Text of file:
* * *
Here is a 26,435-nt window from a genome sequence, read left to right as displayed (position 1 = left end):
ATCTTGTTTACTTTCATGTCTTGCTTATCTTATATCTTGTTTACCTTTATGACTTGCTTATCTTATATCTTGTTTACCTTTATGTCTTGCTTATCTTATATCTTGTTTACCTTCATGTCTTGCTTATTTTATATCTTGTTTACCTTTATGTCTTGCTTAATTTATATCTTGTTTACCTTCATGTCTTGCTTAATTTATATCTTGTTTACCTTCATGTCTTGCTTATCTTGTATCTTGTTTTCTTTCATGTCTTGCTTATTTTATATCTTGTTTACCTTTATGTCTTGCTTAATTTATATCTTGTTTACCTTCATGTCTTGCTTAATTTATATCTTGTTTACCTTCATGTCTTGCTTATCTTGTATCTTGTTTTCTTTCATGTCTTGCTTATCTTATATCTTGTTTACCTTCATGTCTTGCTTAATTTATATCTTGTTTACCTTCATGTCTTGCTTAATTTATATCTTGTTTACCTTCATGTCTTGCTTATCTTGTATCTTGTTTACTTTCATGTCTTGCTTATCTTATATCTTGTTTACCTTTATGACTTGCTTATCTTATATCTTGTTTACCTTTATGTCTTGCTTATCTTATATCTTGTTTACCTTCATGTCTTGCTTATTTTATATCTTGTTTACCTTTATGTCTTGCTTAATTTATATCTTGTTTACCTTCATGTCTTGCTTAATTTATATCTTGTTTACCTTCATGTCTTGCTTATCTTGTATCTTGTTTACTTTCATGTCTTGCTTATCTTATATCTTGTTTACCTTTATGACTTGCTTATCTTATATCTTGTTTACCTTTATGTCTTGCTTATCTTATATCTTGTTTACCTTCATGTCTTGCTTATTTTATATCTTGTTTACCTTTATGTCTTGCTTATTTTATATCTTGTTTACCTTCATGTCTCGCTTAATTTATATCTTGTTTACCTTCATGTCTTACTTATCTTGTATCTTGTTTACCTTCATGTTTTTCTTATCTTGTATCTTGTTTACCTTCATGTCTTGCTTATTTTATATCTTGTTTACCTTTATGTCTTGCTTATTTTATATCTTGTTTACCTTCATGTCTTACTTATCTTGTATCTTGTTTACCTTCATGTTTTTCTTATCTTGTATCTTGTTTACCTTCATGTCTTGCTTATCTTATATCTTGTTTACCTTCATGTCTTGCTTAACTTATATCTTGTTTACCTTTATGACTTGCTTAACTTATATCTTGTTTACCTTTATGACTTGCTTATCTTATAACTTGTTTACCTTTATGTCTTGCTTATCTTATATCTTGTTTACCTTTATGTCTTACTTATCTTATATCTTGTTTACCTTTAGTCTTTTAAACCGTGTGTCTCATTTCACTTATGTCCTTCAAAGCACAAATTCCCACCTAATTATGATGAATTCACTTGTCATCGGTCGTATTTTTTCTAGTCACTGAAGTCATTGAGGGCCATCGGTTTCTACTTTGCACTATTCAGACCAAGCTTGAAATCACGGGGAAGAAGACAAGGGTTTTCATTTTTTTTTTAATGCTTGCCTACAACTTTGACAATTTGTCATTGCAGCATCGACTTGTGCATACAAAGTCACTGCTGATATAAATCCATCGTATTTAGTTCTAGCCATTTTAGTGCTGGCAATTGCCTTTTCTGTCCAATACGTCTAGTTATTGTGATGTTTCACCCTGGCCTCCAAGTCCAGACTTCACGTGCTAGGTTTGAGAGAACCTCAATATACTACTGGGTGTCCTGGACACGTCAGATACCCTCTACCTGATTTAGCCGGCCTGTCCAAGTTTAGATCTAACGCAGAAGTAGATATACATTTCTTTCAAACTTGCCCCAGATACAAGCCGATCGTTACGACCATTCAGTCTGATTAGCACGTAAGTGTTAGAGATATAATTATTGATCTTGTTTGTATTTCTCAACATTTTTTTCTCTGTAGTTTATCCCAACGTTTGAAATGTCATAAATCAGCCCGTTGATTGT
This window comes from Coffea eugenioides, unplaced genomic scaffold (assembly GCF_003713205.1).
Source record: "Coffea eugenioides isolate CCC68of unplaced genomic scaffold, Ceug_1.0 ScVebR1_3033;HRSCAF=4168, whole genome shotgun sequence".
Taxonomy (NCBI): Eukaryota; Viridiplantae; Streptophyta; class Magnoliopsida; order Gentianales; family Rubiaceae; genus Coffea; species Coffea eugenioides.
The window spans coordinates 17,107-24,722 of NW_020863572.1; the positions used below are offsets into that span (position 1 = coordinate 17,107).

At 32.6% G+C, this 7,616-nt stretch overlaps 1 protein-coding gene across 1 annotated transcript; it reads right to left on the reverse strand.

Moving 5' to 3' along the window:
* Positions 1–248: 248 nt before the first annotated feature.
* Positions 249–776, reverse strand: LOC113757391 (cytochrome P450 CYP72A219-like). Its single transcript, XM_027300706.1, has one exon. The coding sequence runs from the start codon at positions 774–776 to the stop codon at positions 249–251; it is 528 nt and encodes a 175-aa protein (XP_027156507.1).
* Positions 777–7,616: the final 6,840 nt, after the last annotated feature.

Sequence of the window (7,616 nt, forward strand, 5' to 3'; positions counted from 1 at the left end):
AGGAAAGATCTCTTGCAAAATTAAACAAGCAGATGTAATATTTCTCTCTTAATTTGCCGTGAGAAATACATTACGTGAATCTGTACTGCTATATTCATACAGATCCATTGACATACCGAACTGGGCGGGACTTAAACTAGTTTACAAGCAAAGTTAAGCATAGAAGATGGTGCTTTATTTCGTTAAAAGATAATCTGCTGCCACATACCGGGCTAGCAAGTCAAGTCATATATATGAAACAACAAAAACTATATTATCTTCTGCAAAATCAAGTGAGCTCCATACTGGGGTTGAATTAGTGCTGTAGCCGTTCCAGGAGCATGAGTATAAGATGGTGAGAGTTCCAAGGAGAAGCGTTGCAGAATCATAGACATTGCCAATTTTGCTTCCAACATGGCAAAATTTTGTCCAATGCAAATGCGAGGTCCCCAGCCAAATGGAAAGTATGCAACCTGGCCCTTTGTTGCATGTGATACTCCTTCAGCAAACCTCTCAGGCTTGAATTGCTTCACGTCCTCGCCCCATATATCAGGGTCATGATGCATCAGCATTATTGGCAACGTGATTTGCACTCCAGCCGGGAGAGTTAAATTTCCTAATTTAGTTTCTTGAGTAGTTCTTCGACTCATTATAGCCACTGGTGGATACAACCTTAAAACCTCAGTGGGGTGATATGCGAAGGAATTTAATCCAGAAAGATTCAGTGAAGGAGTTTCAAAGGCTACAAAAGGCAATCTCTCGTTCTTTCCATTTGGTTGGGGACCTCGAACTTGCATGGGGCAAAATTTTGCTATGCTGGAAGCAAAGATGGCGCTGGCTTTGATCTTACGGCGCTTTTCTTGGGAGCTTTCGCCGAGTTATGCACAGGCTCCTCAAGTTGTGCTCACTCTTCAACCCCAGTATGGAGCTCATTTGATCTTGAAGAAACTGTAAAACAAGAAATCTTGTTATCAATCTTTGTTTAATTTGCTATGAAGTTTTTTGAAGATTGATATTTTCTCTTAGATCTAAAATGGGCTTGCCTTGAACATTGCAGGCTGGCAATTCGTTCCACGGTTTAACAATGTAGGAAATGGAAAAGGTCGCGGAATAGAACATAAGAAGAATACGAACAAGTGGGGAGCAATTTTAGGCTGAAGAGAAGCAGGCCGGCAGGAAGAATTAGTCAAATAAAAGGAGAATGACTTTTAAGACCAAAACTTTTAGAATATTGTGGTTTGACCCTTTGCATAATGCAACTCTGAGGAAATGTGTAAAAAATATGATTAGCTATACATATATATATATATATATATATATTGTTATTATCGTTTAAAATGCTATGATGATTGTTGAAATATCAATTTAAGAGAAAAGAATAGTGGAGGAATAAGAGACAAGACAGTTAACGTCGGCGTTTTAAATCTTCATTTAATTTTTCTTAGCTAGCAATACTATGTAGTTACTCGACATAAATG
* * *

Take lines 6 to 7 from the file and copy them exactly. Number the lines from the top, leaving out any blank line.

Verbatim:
The window spans coordinates 17,107-24,722 of NW_020863572.1; the positions used below are offsets into that span (position 1 = coordinate 17,107).

At 32.6% G+C, this 7,616-nt stretch overlaps 1 protein-coding gene across 1 annotated transcript; it reads right to left on the reverse strand.